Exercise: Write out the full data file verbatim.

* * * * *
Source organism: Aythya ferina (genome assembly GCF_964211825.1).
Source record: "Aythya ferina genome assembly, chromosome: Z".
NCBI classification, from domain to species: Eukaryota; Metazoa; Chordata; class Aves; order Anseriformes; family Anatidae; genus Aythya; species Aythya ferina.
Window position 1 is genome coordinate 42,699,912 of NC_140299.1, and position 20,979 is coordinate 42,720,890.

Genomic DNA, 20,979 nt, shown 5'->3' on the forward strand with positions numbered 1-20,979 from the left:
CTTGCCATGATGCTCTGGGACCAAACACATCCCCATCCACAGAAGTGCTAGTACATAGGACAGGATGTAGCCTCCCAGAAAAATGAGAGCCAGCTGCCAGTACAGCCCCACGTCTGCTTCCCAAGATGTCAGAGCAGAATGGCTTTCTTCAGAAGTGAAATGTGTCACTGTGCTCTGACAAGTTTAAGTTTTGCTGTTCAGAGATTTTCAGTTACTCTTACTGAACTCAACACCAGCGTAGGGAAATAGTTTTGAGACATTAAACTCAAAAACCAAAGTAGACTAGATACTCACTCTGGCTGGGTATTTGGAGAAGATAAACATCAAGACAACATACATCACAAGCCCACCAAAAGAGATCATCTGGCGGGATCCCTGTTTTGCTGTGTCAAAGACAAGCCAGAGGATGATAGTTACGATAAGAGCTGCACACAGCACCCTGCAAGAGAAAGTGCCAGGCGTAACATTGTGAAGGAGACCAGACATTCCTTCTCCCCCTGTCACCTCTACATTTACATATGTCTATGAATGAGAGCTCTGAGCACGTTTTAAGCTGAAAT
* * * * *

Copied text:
Source organism: Aythya ferina (genome assembly GCF_964211825.1).
Source record: "Aythya ferina genome assembly, chromosome: Z".
NCBI classification, from domain to species: Eukaryota; Metazoa; Chordata; class Aves; order Anseriformes; family Anatidae; genus Aythya; species Aythya ferina.
Window position 1 is genome coordinate 42,699,912 of NC_140299.1, and position 20,979 is coordinate 42,720,890.

Genomic DNA, 20,979 nt, shown 5'->3' on the forward strand with positions numbered 1-20,979 from the left:
CTTGCCATGATGCTCTGGGACCAAACACATCCCCATCCACAGAAGTGCTAGTACATAGGACAGGATGTAGCCTCCCAGAAAAATGAGAGCCAGCTGCCAGTACAGCCCCACGTCTGCTTCCCAAGATGTCAGAGCAGAATGGCTTTCTTCAGAAGTGAAATGTGTCACTGTGCTCTGACAAGTTTAAGTTTTGCTGTTCAGAGATTTTCAGTTACTCTTACTGAACTCAACACCAGCGTAGGGAAATAGTTTTGAGACATTAAACTCAAAAACCAAAGTAGACTAGATACTCACTCTGGCTGGGTATTTGGAGAAGATAAACATCAAGACAACATACATCACAAGCCCACCAAAAGAGATCATCTGGCGGGATCCCTGTTTTGCTGTGTCAAAGACAAGCCAGAGGATGATAGTTACGATAAGAGCTGCACACAGCACCCTGCAAGAGAAAGTGCCAGGCGTAACATTGTGAAGGAGACCAGACATTCCTTCTCCCCCTGTCACCTCTACATTTACATATGTCTATGAATGAGAGCTCTGAGCACGTTTTAAGCTGAAAT